Looking for books for the summer? I just got done putting my list of summer reading together. I’ll post that next. First, though, is a few of the novels I read over the school year that were really phenomenal.
1) The Art of Fielding, Chad Harbach Fielding is such a great book because it forces you to develop feelings for the characters regardless. Harbach did a wonderful job crafting honest, believable characters. There are no “manic-pixie dream” characters that come across in some other novels. Every character has a flaw, and it is a beautiful experience to be a part of every time I read it.
2) The Perks of Being a Wallflower, Stephen Chbosky Perks is a book for anyone who has ever felt completely and utterly alone. So, what I mean is Perks is a book for everyone. It is weird, and charming. The plot makes you want to laugh, cry, and throw up all at once. I know that doesn’t sound appealing, but it is. It’s a pretty short read. I read it in a day, and passed it on to a friend, who passed it on to another one of our friends. We’re like a really poor book club.
3) The Emperor of All Maladies, Siddhartha Mukherjee As a science nerd, I found this book to be incredibly informational. Above that though, it was incredibly refreshing to read a novel written by a doctor about medicine that was so incredibly warm, and personable. Doctors get a bad rap for being cold and unattached. Mukherjee writes with such a warm tone that learning about such an abysmal topic seems comfortable. Another author/doctor who does very similar things is Atul Gawande.
4) This is Where I Leave You, Jonathan Tropper Reading this book is like watching a slow motion car crash. It is painful and difficult and messy, but you look on anyways. You know the second you open the book that you are going to watch the main character’s life fall apart. It reads in such a way that makes everything inside you hurt for this character. Tropper manipulates his readers in the best sort of way.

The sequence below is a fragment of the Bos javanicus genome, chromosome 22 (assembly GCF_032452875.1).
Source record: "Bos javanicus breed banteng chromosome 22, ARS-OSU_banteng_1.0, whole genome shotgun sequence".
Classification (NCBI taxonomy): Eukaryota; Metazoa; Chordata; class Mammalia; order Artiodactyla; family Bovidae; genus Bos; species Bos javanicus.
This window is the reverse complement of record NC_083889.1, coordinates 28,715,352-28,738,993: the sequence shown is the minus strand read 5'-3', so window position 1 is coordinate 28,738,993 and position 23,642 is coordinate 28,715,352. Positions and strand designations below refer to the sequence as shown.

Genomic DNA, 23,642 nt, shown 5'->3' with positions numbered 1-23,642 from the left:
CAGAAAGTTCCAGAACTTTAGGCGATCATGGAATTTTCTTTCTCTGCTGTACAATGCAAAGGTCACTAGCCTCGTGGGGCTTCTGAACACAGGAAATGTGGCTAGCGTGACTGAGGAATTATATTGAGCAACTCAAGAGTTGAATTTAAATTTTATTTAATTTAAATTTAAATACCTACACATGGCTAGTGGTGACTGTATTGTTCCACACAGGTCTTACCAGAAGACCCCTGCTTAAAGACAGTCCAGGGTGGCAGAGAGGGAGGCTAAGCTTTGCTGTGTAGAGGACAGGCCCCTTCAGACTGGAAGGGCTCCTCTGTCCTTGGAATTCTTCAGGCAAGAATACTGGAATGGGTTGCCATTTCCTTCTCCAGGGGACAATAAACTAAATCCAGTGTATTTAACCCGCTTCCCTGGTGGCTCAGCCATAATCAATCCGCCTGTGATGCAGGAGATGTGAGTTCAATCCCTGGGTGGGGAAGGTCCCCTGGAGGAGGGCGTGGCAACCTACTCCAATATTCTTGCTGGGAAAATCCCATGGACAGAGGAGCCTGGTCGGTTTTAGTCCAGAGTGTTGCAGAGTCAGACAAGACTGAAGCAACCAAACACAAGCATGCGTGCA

5) Persepolis, Marjane Satrapi This is an important read for anyone who grew up in the US during the war with Iraq/Afghanistan/Etc. It is important for those of us still growing up in the middle of these wars. It is written comic book style to appeal to a young audience,and outlines a young girls growing up during the time before the US invaded the middle east. It shows the struggle, and trial that she goes through. I read this as an assignment for a Young Adult Literature course, and hated it for the first few chapters. As I begun to understand it, I grew to love it. Persepolis does a great job of reminding us that perspective is all a matter of where we stand.
6) Looking For Alaska, John Green Because it’s not a book list if it doesn’t contain a John Green novel. His book TFiOS has done quite well, but I am considerably more fond of Alaska. It is a tragic coming of age novel. It shows that pain occurs in everyone. And that we all believe in our own invincibility, even if it is only for a short time. It reminds us to let the people around us know that they are loved, they are forgiven, and they are not alone.
There you have it: six books you need to read. Enjoy!